t h e t r i u m p h o f t h i e v e r y

so then, the illegal downloading of music. it’s here, it’s unsurprisingly popular, there seems to be little, if  a n y t h i n g  at all that anyone can do about it; but what, precisely, does it represent? what is it heralding?

an egalitarian world of tomorrow? an artistic, utopian orgy of access and horizon-broadening freedom?

or a sad, sordid den of button pushing thieves? a plague of greedy, instant gratification junkies, with no more attention span than they have appreciation for what it takes to create  a n y t h i n g .

i’d like to say i think it’s the former but i’m afraid that case is getting harder and harder to argue.

let’s get one thing straight, i’m no musician. this is not something i claim, nor do i seriously entertain any musical ambitions. i dabble from time to time and enjoy doing so. if i give away an ‘album’, be it cd or download, then i have very little to lose. but i have a number of friends who are musicians, who try (or indeed barely manage) to make their living making music.

the most successful of these has worked tirelessly for a decade or more and has achievd a great deal in their genre. this person is known world wide in their field and very respected. they have played live around the world (though not stadium sized rock gigs or anything) and they get by financially selling cds and lps from their home, which means they can just about scrape by. or they had been until this year. sales are plumetting and it’s for one reason only. e v e r y t h i n g  they have ever released is available to download for free on the internet. everything. this is of course because people or persons who bought a copy have uploaded it for everyone else to steal.

yes, sorry, should have warned any young people reading this that i was going to use that word. i’m well aware that using the ‘s’ word when discussing this upsets downloaders and makes me look like a terrible old fart. i appreciate that i come from a generation that prized (perhaps even fetishised) the artifact. we bought lps, we bought cds, we liked the artwork, the packaging, lyrics sheets, and we knew this place when it was all fields, blah blah blah. the demise of the artefact is a red herring and only the entry level problem i have with illegal downloading, being as it is a problem with downloading in general, illegal or otherwise. you don’t want the artwork? ok. you don’t mind your downloads being compressed all the way to fuck and back in mp3 format? fine. you want to be like one of those pikey little cunts you see playing their shit music through their even shittier mobile phone speakers? ok. your loss. you have officially singled yourself out as something other than a music fan. but if you don’t care about that, i certainly don’t.  but again, the squashed mp3 is a concern with (practically) all downloads. this really isn’t an argument about age or about fogey-ism. there never was a golden age and change is a good, if not great thing.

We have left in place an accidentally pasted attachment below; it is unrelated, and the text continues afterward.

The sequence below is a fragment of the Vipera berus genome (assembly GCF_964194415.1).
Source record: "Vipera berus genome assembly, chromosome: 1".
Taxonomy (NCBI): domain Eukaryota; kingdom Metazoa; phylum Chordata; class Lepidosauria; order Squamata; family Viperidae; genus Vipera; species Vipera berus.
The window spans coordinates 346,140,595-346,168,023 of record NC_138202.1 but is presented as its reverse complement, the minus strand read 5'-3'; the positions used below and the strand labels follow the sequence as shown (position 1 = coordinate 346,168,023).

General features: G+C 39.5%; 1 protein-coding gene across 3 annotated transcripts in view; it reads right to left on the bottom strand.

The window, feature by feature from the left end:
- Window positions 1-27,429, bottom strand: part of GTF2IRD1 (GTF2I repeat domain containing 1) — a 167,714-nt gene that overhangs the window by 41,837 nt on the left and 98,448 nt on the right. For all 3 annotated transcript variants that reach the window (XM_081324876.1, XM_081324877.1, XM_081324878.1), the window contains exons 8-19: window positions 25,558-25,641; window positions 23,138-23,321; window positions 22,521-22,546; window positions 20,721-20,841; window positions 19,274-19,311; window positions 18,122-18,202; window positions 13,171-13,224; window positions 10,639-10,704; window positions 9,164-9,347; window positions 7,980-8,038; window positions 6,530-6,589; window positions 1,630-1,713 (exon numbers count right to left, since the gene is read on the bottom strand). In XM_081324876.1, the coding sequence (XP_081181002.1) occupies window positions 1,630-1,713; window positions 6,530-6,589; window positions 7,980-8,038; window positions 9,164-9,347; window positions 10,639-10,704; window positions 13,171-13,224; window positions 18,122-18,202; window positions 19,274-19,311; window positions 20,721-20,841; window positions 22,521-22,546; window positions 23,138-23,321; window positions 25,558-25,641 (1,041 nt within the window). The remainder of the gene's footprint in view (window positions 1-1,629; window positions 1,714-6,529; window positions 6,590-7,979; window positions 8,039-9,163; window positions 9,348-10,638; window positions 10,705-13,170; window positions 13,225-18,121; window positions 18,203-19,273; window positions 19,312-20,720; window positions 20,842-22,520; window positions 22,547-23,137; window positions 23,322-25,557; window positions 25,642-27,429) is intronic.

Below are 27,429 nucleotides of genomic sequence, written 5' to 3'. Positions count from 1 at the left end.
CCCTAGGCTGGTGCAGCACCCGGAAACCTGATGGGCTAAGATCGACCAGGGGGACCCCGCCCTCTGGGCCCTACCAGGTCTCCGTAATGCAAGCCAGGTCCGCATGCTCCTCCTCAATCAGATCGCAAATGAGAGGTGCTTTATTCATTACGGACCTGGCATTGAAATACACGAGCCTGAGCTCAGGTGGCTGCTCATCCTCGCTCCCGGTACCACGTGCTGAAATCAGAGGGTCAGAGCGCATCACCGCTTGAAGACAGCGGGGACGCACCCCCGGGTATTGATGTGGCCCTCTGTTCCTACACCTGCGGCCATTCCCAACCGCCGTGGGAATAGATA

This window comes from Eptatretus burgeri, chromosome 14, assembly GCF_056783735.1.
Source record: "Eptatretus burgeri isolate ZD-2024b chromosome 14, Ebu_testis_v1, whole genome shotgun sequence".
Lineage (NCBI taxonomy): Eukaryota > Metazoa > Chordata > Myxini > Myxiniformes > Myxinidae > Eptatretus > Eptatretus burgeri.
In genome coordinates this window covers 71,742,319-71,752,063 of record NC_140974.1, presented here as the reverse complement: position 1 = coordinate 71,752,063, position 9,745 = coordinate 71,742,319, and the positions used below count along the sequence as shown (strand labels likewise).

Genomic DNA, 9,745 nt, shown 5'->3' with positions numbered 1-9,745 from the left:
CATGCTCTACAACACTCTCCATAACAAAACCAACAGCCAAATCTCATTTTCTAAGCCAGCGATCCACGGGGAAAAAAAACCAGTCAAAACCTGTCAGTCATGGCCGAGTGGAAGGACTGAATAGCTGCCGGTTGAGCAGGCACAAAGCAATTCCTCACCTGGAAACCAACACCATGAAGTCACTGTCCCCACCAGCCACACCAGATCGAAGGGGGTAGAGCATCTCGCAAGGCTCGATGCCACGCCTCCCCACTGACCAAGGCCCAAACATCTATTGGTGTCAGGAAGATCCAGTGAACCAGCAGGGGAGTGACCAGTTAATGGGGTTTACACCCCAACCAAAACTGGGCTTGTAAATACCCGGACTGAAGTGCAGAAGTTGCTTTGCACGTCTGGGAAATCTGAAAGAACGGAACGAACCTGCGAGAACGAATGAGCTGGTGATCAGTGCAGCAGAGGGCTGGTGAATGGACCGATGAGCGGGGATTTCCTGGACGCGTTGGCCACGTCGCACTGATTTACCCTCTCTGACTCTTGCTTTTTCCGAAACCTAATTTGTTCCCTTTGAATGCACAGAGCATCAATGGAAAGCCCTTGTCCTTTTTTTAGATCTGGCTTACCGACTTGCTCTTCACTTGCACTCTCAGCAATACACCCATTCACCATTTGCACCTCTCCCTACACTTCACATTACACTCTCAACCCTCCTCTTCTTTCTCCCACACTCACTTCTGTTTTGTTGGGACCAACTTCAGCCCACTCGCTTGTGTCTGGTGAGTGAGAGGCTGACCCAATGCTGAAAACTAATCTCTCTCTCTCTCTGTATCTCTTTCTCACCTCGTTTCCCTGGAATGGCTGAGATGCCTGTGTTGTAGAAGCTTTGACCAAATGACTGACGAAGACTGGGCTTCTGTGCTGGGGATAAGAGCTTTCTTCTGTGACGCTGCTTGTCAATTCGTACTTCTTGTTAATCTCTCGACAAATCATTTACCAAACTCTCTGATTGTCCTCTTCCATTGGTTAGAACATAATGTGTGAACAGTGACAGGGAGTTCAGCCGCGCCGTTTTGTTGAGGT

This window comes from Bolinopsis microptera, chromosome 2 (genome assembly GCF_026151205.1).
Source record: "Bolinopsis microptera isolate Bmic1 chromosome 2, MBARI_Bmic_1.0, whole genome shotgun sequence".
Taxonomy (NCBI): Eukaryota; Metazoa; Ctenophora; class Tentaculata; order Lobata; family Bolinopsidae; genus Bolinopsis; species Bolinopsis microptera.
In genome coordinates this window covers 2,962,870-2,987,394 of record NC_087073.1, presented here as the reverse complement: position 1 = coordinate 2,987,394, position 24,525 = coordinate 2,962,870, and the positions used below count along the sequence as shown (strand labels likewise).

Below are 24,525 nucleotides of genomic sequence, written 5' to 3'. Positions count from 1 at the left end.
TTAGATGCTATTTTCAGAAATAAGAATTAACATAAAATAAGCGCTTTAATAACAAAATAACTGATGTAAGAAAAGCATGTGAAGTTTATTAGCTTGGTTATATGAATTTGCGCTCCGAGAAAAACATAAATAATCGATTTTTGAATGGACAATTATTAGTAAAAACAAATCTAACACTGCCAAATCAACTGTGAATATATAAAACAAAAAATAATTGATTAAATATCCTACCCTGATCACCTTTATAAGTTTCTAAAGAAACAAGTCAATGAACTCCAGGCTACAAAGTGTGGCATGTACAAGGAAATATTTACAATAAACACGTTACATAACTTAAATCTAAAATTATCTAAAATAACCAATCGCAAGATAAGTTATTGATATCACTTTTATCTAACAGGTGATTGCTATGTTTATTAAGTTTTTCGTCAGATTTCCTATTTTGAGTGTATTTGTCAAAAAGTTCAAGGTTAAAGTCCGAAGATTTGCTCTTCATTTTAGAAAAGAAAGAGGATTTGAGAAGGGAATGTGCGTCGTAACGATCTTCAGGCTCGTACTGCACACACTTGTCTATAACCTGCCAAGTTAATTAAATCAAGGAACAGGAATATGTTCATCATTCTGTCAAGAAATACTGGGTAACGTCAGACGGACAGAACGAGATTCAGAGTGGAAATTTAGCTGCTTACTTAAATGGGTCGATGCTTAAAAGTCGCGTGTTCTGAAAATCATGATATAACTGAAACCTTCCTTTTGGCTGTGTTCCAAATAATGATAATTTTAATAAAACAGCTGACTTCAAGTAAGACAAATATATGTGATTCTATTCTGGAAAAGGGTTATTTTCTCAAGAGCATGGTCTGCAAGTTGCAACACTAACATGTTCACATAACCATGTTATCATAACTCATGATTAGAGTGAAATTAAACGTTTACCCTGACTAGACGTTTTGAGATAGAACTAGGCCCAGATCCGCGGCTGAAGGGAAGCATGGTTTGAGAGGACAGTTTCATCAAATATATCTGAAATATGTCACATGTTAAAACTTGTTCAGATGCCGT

this is an argument about stealing, plain and simple. and while i know that using the ‘s’ word allies me with thoroughly punchable moaning millionaires like metallica, this misses the point utterly.

you don’t get people scanning in novels and uploading em because A) it’d take too long B) the recipient would either have to pay the cost of printing themselves,  or read the whole bloody thing on screen, and C) reading a book takes too long maaan, like, who reads anyway dude? (i think i just threw up a bit in my mouth)

see, this is all conducted under the guise of a kind of hippy “music’s in the air, maaan, art belongs to the world, you can’t, like, own a feeling” avalanche of steaming shit, but it’s a smokescreen thrown up by the embarrassment that, in fact, they  k n o w  they’re in the wrong. people roll their eyes sheepishly when asked if they download, mumble about major record labels.

one art form is seen as more legitimately stealable than another. it’s bizarre. music is now seen as stealable as, say, the image of a famous painting was seen about a decade or more ago. take the mona lisa, make it into a t-shirt. technology has made the theft of music equally as easy. the only difference is that the art world has a seemingly inexaustable supply of rich patrons / investors, so why should damien hirst care if i make a split cow t-shirt? he might fall over a pile of money on his way to sue me and break a nail. but music is immediate and populist and so has no such safety buffer. mona lisa t-shirts are raining down on the streets, all you have to do is pick one up and put it on.

someone told me something about theatre years ago that think applies here. he said don’t give away too many complimentary tickets to a performance. the less people pay to see it, the less they will appreciate it and value it.” the excuse for illegal downloading of course, or one of them, is that it’s developed a ‘try before you buy’ culture. if i’ve heard “if i like an album, i buy it” once i’ve heard it a million times. and it’s bullshit. i see no evidence that ‘getting your stuff out there for nowt’ is anything like a stepping stone to ‘getting your stuff paid for’ unless maybe you’re already famous. radiohead gave away their album for fuck all, then loads of people bought it. but they’re radiohead. bob tit-monkey and his incontinent syncopators do the same thing, d’you think they’ll sell even a minute fraction of the cds? no. they’ll be downloaded, swallowed up and forgotten. they’ll be flipping burgers before you know it.